Meet Dr. Marcel Saucet, Marketing, associate professor and researcher at the University of San Diego. He heads LCAconseil.net laboratory, expert advice in marketing innovation.
What do you think are the most promising innovations aimed at women sectors?
Cosmetics: During the last 15 years, cosmetics are one of the few sectors of growth. Recent studies have shown the average market growth of 5% in terms of quantity. We can compare cosmetics to new technologies and indeed, this is an area that does continually evolve, and the products become obsolete very quickly as it lacks in the innovation in products, ideas and in the distribution. New beauty box, Birchbox allow consumers to test several beauty products every month when they get subscribed.
Another innovation in the way we distribute with the Lush brand that offers cosmetics for women: Once a year, magazine sellers are clients and little interest except that of the view by itself and thus attract new consumers. Cosmetics are also changing rapidly with new technologies. The case for example, companies that specialize in makeup that offer their clients to test new makeup applications via augmented reality. While you are alone in front of your phone without makeup, applying a clear picture of who you are made up!
A polo shirt with an embroidered crocodile. This is the hallmark of the legendary French company Lacoste. Officially born in 1933, the famous shirts adorned with their badge is based on the story of the international tennis champion René Lacoste – dubbed the « alligator » and « crocodile » in reference to his tenacity on the court. Following the diversification of his offer, the brand has managed to develop its image.
A meeting with Capucine, the creator of the blog Babillages
How did you think of the idea to create Babillages?
I was 19 and a student in communication and journalism. I started my first internship in women’s press, mainly in the beauty sections. That gave me the desire to do this job so I started a blog on beauty. At this moment in time, I hadn’t really had the opportunity to write in the magazines which I worked for, so the blog seemed to me an obvious way to prove that I was interested in this industry. That’s when I got myself into the game. The internet users are really connected with each other over it. The blog was no longer an advertising space to my potential employers. That was 7 years ago now! Babillages is a great adventure. I have grown up with my blog and the blog has grown too. I am also in the middle of working on a new version of Babillages which will mark a true turning point in my professional life. I want to put forward a much richer experience which I hope would please my readers! My blog will in effect transform itself into a real website…But that’s all I’m going to tell you, patience!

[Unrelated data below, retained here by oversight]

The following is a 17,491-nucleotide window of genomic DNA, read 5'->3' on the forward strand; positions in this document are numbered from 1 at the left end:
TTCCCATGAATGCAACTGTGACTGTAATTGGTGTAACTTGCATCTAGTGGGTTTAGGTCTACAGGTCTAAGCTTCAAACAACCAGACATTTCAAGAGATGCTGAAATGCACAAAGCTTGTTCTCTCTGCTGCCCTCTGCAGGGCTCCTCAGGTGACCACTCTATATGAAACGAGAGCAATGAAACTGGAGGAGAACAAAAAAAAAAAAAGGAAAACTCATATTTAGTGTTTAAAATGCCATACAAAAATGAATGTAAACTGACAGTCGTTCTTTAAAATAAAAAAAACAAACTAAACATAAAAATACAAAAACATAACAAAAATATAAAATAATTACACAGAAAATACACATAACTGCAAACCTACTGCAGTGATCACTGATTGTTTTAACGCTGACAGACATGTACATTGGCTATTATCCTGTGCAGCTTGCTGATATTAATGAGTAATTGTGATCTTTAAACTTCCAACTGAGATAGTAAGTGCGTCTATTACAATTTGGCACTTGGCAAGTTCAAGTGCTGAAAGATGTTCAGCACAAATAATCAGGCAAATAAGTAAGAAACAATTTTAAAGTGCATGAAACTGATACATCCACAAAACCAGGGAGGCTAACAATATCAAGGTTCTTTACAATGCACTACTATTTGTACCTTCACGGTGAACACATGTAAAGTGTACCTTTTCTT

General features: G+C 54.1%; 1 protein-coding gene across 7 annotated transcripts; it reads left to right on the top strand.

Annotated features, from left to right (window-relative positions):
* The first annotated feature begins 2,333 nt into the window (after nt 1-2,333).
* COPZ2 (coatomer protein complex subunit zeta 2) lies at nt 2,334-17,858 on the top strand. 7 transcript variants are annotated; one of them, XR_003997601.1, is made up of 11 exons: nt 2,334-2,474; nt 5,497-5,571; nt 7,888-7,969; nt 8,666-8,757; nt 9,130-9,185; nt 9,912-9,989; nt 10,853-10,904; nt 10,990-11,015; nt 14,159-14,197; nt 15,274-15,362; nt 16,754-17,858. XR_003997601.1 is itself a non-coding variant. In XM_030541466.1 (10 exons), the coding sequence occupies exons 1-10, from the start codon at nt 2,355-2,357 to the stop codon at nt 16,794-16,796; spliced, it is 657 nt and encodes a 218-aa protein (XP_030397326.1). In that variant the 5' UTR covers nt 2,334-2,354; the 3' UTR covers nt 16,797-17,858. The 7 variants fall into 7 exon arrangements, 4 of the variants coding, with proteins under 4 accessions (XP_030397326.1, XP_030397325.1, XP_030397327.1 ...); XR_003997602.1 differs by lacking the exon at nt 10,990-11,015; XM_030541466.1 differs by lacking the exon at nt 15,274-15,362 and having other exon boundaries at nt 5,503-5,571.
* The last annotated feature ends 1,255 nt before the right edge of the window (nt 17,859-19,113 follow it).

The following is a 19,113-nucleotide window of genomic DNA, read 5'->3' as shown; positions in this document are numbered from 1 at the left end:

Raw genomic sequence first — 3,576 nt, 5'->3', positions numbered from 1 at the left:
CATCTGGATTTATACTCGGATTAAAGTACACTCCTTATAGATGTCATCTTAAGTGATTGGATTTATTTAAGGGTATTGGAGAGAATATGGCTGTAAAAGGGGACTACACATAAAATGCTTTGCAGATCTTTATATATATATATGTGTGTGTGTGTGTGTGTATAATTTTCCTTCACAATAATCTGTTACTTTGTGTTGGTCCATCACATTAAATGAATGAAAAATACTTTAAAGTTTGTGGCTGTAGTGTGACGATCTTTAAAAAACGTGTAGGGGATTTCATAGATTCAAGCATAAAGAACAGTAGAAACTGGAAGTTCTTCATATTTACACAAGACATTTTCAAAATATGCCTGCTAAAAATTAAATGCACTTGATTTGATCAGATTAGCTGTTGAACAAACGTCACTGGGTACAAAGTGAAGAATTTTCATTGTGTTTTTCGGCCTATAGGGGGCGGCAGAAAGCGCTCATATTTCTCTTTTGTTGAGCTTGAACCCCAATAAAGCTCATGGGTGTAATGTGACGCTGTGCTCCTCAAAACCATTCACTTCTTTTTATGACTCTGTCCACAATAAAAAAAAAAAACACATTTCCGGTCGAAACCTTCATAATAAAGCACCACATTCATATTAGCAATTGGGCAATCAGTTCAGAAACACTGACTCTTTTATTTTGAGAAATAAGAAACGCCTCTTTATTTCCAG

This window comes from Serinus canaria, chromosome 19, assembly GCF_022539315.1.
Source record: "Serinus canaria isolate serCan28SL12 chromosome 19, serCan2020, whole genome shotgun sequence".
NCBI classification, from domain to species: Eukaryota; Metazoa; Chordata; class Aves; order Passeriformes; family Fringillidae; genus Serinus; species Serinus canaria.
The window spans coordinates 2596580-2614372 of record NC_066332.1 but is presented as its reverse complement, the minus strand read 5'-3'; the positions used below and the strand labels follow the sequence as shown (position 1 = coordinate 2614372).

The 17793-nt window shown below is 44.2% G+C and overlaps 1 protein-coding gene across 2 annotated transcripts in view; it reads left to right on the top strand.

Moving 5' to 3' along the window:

Summer is arriving, and already your breasts are attracting attention, whether you reveal them discreetly or openly. Emblems of femininity, breasts are simultaneously, objects of desire, stallions of youth, feeding organs, a question of politics… “No other body part has been fetishized as much as women’s breasts; they are seen as the most immediate object of desire in contemporary America. Omnipresent, they live in our imagination as the most powerful and totemic symbol of femininity” writes the journalist Alex Kuczynski, author of ‘Beauty Junkies’ (2006) (1). But how does the history breasts teach us about the evolution of women’s lives?
The World Cup is without a doubt one of the most popular topics of conversation brought to us this early summer. But what attitude will women bear in regards to this traditionally masculine sport? The aufeminin.com website and its Womenology lab have led a survey with 782 respondents in France and in Germany. Here are the results! (1)
And 1,2,3…86% of women watch football
Contrarily to the macho tweets that one can read on Twitter, men are not the only people to like football. 86% of the women interviewed stated that they watch football matches on TV. If however for the majority, this practice proves only to be occasional (64%), 23% clearly affirm that they “love football and watch every match of the season”. German women prove to be especially passionate, with 26% of the respondents loving football, compared with only 17% of French women deeming the same commitment.
In the 1970’s, pornographic movies were broadcasted without restraint in cinemas; however, with the introduction of the Giscard law in 1975, the general view began to change towards these erotic productions. By 1990, almost all pornographic cinema halls had disappeared, this also being the result of other factors, such as the invention of the VHS cassette tape. Eroticism has thus moved from the public sphere into the private sphere. With the rise of the internet, the pornographic world has seen a rebirth amongst the shelter of households or behind computer screens, in which one can watch whatever they please under an incognito disguise. Do men and women watch the same amount of porn? Do they watch these films for the same reasons? Does the newer generation of women appreciate pornographic films more than their elders? The Womenology marketing lab from the aufeminin.com group has led an exclusive survey with 2302 respondents in order to answer these questions. (1)